The brave new world of do-it-yourself indie music notwithstanding, the music industry is still very much eat or be eaten. Oh, the eaters may be different: Instead of the Geffens, Elektras and Warner Bros. megaliths, more and more it’s getting to be the Matadors, Merge Records and journalistic indexes of hip, like Pitchfork.com, that elect the anointed and renounce the unchosen to a kind of obscurity that is too obscure to even rate “nerd cool” points.
Thus it was that Cymbals Eat Guitars, a quartet from Staten Island with only the modest goal of playing Weezer covers and having fun, moved to Brooklyn and released their debut of original songs Why There Are Mountains without the benefit of a record label in 2008. A little buzz, including Pitchfork naming them “Best New Music” and rating their album an almost unheard of 8.3/10, launched the barely-two-years-out-of-high-school combo into “breaking band” status, “one to watch” or however the cognoscenti configure it.
But then there’s brilliance behind the buzz: The band has an uncanny ability to consolidate familiar elements of indie rock and add their own stamp of originality. Not that there’s any assurance that they won’t fall victim to the malady of the sophomore slump, or that Pitchfork themselves haven’t fallen prey to a kind of journalistic over-appreciation on the other side of which the publication usually errs, but there’s something worth taking the time to give a good listen.
Vocalist/guitarist Joe D’Agostino has obviously listened to Doug Martsch of Built to Spill as well as Modest Mouse’s Isaac Brock, and the drive and sweeping scope of the songs on CEG’s disc carry on in those bands’ traditions. The grand, sometimes orchestral arrangements as well as wide range of dynamics that hearken clear back to Nirvana encapsulate a whole range of indie/alternative musics, making it a surprisingly diverse debut, as well as probably guaranteeing a fan base carrying over from other groups—as notoriously niche-y as the world of indie listeners is.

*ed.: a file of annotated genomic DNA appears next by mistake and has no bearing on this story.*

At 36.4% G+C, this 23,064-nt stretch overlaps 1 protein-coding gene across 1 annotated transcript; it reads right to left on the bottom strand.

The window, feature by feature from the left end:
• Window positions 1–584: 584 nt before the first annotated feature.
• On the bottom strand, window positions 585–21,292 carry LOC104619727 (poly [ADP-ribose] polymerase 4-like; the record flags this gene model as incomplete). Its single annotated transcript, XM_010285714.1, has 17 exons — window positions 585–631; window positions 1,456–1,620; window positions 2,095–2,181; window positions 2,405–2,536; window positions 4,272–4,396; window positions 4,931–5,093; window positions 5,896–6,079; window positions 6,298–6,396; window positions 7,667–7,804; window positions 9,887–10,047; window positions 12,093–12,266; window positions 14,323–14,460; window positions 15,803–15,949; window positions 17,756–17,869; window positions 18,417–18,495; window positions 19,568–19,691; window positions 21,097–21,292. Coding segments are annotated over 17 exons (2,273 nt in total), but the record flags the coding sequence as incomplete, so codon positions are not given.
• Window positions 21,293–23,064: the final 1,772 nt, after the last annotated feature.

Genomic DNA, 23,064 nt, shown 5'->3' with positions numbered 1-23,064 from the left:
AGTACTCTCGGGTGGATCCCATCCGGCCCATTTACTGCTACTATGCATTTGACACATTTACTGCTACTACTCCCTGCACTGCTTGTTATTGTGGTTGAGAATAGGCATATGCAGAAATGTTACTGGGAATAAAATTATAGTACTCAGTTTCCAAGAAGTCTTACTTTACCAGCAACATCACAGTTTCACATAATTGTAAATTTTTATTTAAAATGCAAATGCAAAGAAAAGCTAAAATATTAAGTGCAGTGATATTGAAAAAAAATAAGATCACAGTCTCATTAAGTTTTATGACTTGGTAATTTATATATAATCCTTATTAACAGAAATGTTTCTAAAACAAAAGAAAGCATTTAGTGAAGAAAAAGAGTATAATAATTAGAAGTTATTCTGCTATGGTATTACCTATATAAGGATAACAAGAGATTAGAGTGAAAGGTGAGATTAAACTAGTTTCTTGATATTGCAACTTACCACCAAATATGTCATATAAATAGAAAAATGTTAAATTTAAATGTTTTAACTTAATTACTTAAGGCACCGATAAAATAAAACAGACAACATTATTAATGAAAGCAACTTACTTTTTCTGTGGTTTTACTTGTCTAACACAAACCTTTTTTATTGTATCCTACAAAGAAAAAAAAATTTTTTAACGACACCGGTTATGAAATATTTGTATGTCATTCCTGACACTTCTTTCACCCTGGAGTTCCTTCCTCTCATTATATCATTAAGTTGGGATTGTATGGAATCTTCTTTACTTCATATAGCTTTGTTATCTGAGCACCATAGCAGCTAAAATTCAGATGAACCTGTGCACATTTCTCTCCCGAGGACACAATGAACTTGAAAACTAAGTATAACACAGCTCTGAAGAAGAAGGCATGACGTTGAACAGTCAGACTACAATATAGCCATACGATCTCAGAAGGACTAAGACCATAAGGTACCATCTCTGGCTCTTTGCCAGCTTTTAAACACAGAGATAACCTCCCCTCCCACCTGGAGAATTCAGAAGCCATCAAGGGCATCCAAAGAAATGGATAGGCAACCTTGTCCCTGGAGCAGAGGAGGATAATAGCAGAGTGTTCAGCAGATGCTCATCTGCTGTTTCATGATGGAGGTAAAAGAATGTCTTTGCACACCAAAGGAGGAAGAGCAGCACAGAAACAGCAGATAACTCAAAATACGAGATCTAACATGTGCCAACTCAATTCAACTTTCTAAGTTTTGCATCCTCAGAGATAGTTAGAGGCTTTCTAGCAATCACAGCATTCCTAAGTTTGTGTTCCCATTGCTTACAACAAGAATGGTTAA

Bassist Matt Whipple doesn’t take these likenesses too seriously, though he does acknowledge some truth to them. “People like to reduce new bands down to two or three reference points, and it does not usually indicate a great deal of insight or close listening.” Close listening is one thing this band can stand up to, with an attention to detail that is surprising even given the availability of home production tools now.
Whipple is aware that Pitchfork’s imprimatur can be a mixed blessing. “There are some perils involved in being a Pitchfork-heralded band that we are well aware of, and we have basically been out touring the country and the world ever since, working to prove to people who are intrepid enough to come see us that Pitchfork wasn’t wrong.” They take the correct approach in their live shows to creating the right impression, he says, not attempting to replicate impossibly dense overdubs but just playing the soft parts softly and the loud parts very loud indeed. One thing that never seems to change in any genre of music is that the real, day-to-day job of being a musician for any length of time is still hard work.
Promoting themselves isn’t eating up all their time, though, and they are actually able to keep focused on the music. “We are trying to keep at writing a new record in between tours, and occasionally during tours. Joe played an amazing new guitar part in the van today that we all can’t wait to work on,” he enthuses. “We have four songs finished for a new record that we are road-testing now, and we’d like to write four or five more. We’re definitely going to sign with a label to make our next record, so we have that to work out as well. Busy little bees!”